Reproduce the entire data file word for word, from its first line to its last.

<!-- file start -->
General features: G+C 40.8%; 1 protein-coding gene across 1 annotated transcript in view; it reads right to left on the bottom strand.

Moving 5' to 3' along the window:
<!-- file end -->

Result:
General features: G+C 40.8%; 1 protein-coding gene across 1 annotated transcript in view; it reads right to left on the bottom strand.

Moving 5' to 3' along the window: